Last updated on April 20th, 2022 at 02:15 am
Business owners spend a lifetime building a legacy only to risk having it swiped away because of a failure to plan. That’s why estate planning, especially in an uncertain economy, is essential for business owners. The problems that businesses face upon an owner’s death include lack of a succession plan or a market for the company. Even worse, the business may be the asset that triggers estate tax exposure. As a result, the business is all too often sold in a fire sale for less than full consideration because the estate needs funds to pay taxes on the business itself. The IRS will value the company at full fair market value the instant before the business owner passed away.
Irrevocable Life Insurance Trusts (ILITs) offer a straightforward option to avoid this trap. An ILIT is an irrevocable trust that functions as both the owner and beneficiary of one or more life insurance policies. Upon the death of the insured, the trustee administers the trust for one or more beneficiaries. For business owners, the life insurance will be on that person’s life. The trust will own that life insurance and the business owner will make annual gifts into the trust to pay the policy premiums. Upon death, the life insurance policy will pay the trust, making it flush with cash that is income tax free and outside of the business owner’s taxable estate.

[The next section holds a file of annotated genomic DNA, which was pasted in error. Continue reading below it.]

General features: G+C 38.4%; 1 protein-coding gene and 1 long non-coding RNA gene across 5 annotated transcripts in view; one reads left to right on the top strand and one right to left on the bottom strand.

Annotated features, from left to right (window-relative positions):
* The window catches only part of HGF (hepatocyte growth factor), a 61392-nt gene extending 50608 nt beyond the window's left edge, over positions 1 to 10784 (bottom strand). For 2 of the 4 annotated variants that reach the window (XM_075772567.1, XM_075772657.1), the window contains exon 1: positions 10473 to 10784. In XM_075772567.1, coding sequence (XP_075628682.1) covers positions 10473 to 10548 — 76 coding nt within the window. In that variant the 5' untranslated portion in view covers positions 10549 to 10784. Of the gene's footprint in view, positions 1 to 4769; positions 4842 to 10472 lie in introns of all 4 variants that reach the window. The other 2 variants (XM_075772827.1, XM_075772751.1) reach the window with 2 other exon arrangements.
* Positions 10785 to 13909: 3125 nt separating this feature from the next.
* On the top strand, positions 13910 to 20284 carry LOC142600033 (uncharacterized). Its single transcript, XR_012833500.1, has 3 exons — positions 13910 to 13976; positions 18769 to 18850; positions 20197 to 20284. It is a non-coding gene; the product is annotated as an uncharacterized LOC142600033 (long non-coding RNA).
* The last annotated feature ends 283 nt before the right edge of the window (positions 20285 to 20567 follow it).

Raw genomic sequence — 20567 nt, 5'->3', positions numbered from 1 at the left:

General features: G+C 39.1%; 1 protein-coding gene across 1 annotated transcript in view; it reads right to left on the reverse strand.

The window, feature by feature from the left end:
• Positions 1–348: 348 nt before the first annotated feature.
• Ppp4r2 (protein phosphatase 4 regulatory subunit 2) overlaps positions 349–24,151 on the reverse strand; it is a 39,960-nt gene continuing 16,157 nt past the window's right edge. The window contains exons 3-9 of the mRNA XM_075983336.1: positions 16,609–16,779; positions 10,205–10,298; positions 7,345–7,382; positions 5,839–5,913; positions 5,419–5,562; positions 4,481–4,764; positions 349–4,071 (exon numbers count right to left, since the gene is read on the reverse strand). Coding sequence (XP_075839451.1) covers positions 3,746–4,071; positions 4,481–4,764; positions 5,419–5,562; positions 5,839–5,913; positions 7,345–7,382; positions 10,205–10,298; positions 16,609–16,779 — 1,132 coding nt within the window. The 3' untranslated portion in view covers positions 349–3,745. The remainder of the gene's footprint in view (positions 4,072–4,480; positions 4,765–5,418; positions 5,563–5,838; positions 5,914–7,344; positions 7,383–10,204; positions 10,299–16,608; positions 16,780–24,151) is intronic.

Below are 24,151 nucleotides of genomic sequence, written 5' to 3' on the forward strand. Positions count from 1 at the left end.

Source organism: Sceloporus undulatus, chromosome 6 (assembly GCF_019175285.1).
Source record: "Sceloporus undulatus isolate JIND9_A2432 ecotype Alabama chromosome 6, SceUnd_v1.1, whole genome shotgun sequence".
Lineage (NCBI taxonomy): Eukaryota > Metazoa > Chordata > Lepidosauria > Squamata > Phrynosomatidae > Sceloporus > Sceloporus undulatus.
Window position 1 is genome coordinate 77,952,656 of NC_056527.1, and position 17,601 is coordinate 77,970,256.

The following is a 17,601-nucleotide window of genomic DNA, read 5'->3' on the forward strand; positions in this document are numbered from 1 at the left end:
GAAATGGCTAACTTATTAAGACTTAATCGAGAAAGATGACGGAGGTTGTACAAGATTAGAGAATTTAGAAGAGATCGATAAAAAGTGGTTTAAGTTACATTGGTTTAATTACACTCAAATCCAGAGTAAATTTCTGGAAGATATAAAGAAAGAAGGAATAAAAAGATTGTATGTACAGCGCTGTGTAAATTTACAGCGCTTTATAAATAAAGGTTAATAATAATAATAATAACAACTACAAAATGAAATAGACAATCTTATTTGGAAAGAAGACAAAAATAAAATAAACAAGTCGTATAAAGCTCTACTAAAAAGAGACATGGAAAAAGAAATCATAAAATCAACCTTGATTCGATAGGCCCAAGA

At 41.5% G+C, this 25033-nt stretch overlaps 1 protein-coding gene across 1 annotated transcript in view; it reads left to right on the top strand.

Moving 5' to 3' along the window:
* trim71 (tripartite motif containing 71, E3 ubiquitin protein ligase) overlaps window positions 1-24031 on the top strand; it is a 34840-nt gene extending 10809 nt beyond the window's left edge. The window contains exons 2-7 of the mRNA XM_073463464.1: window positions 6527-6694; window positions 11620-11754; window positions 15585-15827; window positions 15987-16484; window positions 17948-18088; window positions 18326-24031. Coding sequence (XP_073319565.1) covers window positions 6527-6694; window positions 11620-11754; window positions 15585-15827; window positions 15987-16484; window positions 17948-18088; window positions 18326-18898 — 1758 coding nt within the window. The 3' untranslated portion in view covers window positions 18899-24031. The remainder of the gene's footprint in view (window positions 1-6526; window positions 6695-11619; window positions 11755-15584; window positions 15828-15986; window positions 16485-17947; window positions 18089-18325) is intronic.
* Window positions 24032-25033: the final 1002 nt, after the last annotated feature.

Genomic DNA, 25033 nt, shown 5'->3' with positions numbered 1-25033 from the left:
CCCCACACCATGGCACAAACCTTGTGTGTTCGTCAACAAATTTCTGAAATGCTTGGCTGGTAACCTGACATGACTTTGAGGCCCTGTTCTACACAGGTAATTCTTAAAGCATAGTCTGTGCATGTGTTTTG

This simple concept is ripe with benefits. It is a tax efficient strategy for both income tax and wealth transfer tax. Also, the trust can buy assets from the estate of the business owner on death, up to and including the business itself. The trust will manufacture a market and, with careful planning, can inject liquid assets into a taxable estate, avoiding the need for a fire sale. The trust can then either continue to run the business on behalf of the beneficiaries, or it can sell the business without undue outside pressures.
To boot, life insurance is never sold for its face value. As a result, the liquidity added to the trust is done so at a discount. Even if the trust assets are not needed to pay taxes or buy the business, this strategy still provides significant benefit for trust beneficiaries – usually the business owner’s children. Structured properly, this trust can be dynastic (meaning that it will continue for generations to come) and provide future generations with benefits such as tax efficiency and creditor protection. This benefit can be multiplied if these successor trusts also purchase life insurance on their beneficiaries. Over several generations, these trusts can generate tens of millions – even billions of dollars for the heirs of the business owner.
A little work now can go a long way to creating a true legacy for the business owner that plans properly with the help of an estate planning attorney.